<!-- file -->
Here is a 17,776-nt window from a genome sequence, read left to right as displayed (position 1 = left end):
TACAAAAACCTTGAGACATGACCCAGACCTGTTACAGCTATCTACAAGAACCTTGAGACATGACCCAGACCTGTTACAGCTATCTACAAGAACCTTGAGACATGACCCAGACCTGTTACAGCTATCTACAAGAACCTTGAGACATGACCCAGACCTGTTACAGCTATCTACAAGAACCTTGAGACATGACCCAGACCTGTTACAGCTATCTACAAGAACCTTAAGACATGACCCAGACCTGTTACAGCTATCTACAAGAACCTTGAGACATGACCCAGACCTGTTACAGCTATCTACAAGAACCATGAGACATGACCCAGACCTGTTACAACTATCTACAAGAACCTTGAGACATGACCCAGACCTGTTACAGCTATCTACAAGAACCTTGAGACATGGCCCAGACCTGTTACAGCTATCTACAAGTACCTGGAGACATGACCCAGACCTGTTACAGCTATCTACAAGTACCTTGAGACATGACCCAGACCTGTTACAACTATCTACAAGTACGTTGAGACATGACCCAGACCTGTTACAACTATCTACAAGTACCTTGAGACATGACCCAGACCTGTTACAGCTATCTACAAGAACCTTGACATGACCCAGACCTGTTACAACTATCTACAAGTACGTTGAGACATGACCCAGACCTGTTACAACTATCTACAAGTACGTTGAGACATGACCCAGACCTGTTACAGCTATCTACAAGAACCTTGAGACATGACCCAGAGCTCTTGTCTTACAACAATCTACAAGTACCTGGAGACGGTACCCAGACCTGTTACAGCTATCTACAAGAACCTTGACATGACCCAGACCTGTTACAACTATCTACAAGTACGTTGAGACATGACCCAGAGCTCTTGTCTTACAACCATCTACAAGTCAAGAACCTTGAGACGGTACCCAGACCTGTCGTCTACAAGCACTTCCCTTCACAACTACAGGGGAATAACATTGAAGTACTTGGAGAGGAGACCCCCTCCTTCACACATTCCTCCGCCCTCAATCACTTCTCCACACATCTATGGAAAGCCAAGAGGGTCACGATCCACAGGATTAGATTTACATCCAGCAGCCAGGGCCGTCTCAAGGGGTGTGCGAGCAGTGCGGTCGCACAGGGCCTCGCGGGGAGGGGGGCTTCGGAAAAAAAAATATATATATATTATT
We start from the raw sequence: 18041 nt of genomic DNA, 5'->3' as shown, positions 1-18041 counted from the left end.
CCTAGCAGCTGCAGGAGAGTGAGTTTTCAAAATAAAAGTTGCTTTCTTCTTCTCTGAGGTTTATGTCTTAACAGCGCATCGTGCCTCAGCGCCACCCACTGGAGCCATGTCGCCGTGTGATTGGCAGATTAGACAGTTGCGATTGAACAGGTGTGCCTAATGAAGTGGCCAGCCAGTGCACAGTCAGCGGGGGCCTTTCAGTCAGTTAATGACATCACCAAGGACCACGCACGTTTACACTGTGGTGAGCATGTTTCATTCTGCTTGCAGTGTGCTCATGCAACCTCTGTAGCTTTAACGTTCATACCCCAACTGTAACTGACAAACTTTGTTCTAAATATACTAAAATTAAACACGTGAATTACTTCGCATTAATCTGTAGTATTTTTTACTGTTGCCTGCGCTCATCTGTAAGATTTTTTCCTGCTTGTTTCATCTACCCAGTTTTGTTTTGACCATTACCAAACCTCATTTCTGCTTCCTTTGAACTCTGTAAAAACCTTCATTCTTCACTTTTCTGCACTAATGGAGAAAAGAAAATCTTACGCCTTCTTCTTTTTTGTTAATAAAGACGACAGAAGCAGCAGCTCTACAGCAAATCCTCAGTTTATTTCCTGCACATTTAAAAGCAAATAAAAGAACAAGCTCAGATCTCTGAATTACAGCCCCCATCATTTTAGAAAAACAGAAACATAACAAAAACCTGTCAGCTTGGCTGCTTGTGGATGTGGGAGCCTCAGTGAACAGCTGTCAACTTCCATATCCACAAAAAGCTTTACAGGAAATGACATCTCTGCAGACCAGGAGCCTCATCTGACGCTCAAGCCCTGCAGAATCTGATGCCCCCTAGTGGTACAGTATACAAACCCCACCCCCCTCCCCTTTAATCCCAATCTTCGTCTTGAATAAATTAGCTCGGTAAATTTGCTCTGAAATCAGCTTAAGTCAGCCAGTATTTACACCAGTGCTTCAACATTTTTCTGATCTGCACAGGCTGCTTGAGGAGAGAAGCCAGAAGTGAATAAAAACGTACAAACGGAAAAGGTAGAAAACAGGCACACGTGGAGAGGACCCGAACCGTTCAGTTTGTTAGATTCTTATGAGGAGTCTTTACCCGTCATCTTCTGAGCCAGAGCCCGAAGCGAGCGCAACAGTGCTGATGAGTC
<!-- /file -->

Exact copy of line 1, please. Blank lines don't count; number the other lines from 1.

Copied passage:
Here is a 17,776-nt window from a genome sequence, read left to right as displayed (position 1 = left end):